I first noticed the matching yellow shirts. Three early-twenty-somethings were chattering non-stop on the Aero Train platform at Dulles Airport. Perfect skin. Perfect teeth. The perfect time of life. I figured the eternally happy trio must be on their way to one of those summer religious pilgrimages. Until I saw their three matching “May I help you?” buttons.
Good thing that none of the crowd waiting for the train seemed to need help, because there was none in sight.
Then I spotted an early-thirties woman who might need help. She was blind. She had a jet-black companion dog. An airport employee was escorting her toward the train stop. Turned inward, none of the may-I-help-you trio noticed the woman until the employee got close enough to interrupt the yellow chatter. “Would you help her when the train comes?”
I watched, wondering what would happen when Obligation vanquishes Oblivion. Is it possible, even though your job is to help travelers, that a blind person could be seen as an interruption in your day?
One of the young men sprang into action. Well, sort of. Yellow Shirt’s version of a helpful greeting to the blind woman was simply, “It’s here!” The train stopped. The doors opened. Yellow Shirt walked onto the train with the woman and her dog. I followed, still watching and wondering. Then Yellow Shirt gave his version of goodbye: “Yours is the very next stop!” He whirled and left the train, leaving the woman and her dog to figure out what will happen after The Very Next Stop.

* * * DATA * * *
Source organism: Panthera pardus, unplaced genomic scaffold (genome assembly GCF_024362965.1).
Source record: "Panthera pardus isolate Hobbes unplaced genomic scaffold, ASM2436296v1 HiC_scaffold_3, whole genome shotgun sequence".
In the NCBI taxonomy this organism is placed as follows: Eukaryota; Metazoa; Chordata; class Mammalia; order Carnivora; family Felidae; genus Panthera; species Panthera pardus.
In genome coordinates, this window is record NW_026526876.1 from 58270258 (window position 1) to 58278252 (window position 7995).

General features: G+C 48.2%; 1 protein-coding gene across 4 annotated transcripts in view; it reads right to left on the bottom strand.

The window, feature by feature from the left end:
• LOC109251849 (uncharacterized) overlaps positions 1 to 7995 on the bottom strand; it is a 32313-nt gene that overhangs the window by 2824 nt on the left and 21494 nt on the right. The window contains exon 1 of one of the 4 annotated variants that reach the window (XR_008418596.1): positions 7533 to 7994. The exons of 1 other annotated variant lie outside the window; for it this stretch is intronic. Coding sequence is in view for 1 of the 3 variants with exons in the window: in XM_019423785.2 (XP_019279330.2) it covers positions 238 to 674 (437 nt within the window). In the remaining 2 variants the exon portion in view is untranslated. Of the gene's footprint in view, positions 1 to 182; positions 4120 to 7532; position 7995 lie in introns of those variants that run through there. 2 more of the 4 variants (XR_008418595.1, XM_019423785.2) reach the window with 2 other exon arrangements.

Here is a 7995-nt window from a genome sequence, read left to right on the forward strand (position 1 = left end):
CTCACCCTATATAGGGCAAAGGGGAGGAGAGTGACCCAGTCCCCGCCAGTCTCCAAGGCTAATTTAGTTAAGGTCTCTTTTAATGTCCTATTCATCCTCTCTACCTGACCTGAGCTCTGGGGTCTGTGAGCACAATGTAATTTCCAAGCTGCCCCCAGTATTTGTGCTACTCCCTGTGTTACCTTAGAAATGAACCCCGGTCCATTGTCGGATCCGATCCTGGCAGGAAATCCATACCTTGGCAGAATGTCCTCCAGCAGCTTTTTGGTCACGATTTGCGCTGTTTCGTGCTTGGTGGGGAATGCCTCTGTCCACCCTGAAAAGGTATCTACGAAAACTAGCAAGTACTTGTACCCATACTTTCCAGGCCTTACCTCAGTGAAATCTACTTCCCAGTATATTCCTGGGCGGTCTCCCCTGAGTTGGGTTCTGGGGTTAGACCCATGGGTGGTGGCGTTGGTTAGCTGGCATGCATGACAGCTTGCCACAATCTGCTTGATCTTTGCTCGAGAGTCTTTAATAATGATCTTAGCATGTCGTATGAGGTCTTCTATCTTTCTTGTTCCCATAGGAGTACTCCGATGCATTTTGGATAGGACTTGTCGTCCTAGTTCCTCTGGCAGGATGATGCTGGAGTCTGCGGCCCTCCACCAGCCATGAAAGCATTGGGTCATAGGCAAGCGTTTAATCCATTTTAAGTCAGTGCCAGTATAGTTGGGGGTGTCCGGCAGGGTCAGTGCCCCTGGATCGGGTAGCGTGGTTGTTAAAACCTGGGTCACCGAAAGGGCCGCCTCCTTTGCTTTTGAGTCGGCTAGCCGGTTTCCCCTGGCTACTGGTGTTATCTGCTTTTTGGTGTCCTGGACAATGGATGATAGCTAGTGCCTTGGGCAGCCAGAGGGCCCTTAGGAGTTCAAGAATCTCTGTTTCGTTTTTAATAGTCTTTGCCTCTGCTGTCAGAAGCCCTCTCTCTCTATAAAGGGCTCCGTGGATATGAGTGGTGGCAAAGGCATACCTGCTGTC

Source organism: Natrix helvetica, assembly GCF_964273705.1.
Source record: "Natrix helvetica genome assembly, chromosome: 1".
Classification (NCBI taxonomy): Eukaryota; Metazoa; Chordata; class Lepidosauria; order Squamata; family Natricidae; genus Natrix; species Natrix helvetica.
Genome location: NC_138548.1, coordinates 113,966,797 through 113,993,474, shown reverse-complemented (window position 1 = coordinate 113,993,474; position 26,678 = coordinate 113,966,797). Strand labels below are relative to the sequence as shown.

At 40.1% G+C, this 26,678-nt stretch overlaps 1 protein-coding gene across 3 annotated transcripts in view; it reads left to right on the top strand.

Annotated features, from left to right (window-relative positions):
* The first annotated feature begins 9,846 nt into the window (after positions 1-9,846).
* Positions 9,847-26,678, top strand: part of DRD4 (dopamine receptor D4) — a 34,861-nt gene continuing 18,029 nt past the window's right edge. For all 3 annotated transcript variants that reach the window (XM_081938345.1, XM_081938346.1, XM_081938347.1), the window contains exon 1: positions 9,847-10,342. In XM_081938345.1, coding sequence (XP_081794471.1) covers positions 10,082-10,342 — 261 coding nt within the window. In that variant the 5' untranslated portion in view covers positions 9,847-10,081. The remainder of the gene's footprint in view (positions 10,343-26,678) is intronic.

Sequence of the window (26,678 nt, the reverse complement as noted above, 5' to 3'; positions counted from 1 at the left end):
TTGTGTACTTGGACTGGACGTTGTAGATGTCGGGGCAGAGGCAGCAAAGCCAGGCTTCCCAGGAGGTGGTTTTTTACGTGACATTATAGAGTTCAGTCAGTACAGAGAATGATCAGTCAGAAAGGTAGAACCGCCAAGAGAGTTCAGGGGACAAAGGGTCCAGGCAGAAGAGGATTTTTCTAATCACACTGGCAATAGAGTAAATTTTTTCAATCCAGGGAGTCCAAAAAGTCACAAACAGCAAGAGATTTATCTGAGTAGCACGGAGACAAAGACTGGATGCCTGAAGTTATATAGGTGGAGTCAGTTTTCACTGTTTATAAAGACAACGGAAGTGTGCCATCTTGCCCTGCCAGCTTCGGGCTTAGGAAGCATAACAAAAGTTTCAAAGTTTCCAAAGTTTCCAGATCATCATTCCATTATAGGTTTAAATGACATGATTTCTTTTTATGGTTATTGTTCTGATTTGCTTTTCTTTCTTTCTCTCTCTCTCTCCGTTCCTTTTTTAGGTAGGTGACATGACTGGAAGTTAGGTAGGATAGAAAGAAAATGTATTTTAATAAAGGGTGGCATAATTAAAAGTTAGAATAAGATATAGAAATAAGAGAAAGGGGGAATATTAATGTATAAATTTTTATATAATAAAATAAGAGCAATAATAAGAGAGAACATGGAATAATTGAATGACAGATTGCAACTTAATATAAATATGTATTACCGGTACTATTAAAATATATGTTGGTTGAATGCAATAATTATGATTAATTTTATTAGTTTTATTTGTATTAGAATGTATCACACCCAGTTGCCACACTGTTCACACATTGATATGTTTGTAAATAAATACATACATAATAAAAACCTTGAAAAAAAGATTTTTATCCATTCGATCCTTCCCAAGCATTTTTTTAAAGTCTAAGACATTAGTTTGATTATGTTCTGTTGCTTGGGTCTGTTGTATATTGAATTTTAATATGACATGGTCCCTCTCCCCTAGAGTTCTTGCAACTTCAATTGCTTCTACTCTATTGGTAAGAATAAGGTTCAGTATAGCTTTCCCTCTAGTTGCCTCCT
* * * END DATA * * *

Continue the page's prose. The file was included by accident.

I sprung into the kind of action my dad taught me decades ago, before I became an early-twenty-something.
“Hello. My name’s Tom.”
“Hi, Tom. I’m Bianca.”
“Who’s your friend?”
“She’s really beautiful. How long have you two been together?
“Beautiful. Hey, I’m headed to Terminal B, too. What’s your gate number?”
“I’m not sure yet. I’m going to San Francisco.”
“I love San Francisco. I worked there for five years in the 70’s. Bianca, I’d be happy to check the departure board for you, if you’d like.”
“Thanks. That would be great. San Francisco’s my home.”
Bianca and Macy and I got off at The Very Next Stop. We had to make a quick left turn leading to a short escalator leading to a short walk leading to another turn leading to a longer walk leading to a long escalator leading to a flight status board. I checked Bianca’s flight and walked the couple to their gate.
While I was serving as conductor, announcing in advance to Bianca (and Macy) each twist and turn in our route, I was thinking about Yellow Shirt. How well would he have done had I blindfolded him and abandoned him on the Aero Train with one clue: “Yours is the very next stop!” I would have tied his blindfold tight. Very tight.
So…of the cast of characters in this true story, who do you think should be labeled the most “visually impaired”? Not to mention “empathy-impaired” and “responsibility-impaired.”
The lesson from this true story? There are many. I’ll suggest one and you can post others:
What’s your true story these days? Are you spending most of your time turning inward, either to yourself or to your same-old-same-old buddies? think about turning more of your time and attention outward.
There’s a lot to see.